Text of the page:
The North needs more lawyers

The government’s recent decision against Lakehead’s law school proposal leaves Aboriginal and Northern communities out in the cold
The government’s recent decision against Lakehead’s law school proposal leaves Aboriginal and Northern communities out in the cold

The chance of becoming a lawyer just got a little slimmer for Aboriginal peoples and others from Ontario’s northern communities.

Illustration by Thomas FuchsLakehead University, in Thunder Bay, proposed to establish a new law school that would focus on Aboriginal legal issues and access to justice in northern and rural communities. Preference would be given to Aboriginal students and students from northwestern Ontario, though admission would be open to all. While benchers have expressed their support, the provincial government recently announced it will not approve any new law schools, due to a shortage of articling positions.

As an Aboriginal woman from Thunder Bay who graduated from law school at the University of Toronto, I disagree with the province’s reasoning.

It is not clear that there is a shortage of articling positions in the North. In fact, Lakehead’s survey of Northern Ontario law firms found sufficient articling placements available for its prospective graduates.

It takes just as long to drive from Thunder Bay to Toronto as it does to drive from Toronto to Montgomery, Alabama. Imagine how inaccessible southern Ontario must seem to Northern Ontario’s many fly-in First Nations communities. Lakehead’s proposal notes that since the late 1990s, there has been a decrease in the already relatively small group of students from Northern Ontario attending law school, and cites the high cost of moving to, and living in, southern Ontario as the primary reason. Costs aside, sending students away from northern communities comes at an even higher price. The chances that those students will return to serve their communities as lawyers is diminished significantly once they leave. Lakehead’s proposal seeks to address the fact that lawyers in northern and rural communities are retiring but are not being replaced by a new generation.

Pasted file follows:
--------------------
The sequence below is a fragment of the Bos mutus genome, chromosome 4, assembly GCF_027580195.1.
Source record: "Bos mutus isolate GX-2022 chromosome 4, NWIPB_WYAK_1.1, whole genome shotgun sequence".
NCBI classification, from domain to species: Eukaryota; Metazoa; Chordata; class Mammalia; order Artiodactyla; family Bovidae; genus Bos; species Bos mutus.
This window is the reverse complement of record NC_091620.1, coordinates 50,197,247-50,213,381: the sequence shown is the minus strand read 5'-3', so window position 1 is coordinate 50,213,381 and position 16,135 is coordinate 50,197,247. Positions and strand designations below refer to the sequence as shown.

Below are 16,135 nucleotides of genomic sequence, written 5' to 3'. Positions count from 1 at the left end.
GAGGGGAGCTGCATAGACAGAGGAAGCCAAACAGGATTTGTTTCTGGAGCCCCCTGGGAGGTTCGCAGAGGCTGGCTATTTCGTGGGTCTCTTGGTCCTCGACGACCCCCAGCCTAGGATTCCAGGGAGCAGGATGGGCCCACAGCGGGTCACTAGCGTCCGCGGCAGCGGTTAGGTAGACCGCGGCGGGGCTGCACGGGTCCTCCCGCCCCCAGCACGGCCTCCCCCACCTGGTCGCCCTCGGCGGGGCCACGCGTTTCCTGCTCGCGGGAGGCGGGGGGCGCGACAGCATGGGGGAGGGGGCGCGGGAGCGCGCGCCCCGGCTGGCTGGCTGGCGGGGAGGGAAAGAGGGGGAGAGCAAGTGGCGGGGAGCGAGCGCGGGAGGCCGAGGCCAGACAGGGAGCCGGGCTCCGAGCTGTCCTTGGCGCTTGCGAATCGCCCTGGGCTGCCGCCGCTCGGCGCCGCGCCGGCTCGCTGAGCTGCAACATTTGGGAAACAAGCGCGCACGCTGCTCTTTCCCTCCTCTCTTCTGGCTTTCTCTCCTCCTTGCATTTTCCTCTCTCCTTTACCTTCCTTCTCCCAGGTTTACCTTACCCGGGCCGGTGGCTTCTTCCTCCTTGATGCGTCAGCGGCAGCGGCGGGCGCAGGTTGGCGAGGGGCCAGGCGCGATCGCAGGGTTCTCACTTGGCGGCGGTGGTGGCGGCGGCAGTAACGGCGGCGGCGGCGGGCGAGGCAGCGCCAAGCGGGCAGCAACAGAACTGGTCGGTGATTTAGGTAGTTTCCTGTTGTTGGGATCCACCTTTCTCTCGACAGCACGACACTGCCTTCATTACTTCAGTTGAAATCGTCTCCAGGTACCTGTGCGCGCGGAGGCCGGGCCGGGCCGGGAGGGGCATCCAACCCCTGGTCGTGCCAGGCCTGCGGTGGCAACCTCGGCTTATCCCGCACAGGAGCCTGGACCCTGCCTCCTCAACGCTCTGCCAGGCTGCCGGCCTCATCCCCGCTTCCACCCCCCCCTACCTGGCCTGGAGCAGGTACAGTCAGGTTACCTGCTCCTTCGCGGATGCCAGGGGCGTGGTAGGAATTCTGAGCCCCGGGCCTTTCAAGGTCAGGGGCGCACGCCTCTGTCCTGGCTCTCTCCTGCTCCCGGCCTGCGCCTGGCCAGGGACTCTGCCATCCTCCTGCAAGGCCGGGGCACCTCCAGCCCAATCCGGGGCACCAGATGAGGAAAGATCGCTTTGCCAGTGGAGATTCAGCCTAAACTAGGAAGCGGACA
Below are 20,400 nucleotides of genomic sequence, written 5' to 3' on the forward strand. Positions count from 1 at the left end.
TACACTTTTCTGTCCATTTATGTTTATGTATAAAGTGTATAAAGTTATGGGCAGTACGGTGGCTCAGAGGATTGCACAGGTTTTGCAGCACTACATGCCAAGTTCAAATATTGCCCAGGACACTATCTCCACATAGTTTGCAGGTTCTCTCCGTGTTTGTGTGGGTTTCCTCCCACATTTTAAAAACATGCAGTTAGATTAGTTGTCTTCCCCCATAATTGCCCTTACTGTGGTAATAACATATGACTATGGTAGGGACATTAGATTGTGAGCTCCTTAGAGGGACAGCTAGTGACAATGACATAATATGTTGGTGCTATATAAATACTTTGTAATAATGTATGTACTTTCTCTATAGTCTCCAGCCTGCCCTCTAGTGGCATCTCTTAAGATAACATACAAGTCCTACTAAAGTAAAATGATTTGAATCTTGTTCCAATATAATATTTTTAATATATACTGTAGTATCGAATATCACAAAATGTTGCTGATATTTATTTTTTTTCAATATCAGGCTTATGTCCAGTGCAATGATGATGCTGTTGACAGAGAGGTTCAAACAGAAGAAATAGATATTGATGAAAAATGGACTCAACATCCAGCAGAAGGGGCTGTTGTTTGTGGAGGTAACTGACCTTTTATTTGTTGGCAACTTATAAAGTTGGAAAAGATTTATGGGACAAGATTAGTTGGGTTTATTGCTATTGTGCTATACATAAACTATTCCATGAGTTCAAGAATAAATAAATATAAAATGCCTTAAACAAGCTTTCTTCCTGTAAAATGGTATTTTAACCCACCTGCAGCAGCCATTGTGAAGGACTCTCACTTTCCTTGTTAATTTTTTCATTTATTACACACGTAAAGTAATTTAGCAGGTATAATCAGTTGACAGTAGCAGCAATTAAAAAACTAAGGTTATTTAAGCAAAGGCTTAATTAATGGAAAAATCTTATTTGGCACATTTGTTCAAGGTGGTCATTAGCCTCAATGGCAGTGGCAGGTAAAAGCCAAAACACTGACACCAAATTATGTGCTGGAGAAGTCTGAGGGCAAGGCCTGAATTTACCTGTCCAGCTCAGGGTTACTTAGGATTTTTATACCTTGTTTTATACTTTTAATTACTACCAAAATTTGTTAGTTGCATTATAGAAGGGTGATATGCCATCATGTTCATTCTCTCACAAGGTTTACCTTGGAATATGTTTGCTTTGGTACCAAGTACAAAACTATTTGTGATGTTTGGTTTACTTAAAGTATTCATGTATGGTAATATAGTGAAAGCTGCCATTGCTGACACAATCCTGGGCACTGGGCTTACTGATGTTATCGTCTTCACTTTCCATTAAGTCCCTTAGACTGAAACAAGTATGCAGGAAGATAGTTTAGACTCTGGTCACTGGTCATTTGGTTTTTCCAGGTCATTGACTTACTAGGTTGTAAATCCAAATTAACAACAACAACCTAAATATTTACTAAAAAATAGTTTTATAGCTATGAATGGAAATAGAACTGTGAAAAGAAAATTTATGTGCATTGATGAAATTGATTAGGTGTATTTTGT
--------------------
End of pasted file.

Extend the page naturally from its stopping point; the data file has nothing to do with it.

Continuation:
The law school experience can be challenging enough without managing culture shock along with it. Over time, I have come to love the sense of being completely surrounded by people in Toronto, but the sheer volume of people, as opposed to trees, was sometimes overwhelming in my first years here. The government’s decision stacks the deck in favour of those who already live less than a two-day drive from six different law schools.

If law school were merely a place to make new friends, these issues would seem insignificant, but understanding and practising law is a gateway to the skills and tools required to effect social change. Many First Nations communities in Northern Ontario live in Third World conditions and have outstanding land claims and treaty disputes that have festered unresolved for decades, so social change is understandably high on their agenda.

I would love to return to Northern Ontario and join a firm that focuses on Aboriginal rights litigation, but no such firm exists. The majority of First Nations bring their Aboriginal rights litigation to firms in southern Ontario. As talented and sharp as these lawyers surely are, it is not difficult to see how the distance, often combined with a cultural gap, raises an access-to-justice issue.

Although the law schools in Ontario do offer a few courses on Aboriginal issues, none of them provide the focus these issues deserve. A law school that teaches the common law along with the fundamentals of Aboriginal legal systems, and that is within easy access of both Aboriginal students and First Nations communities, seems like a natural solution.

Karen Drake, a citizen of the Métis Nation of Ontario, is currently completing a clerkship at the Ontario Court of Appeal

Illustration by Thomas Fuchs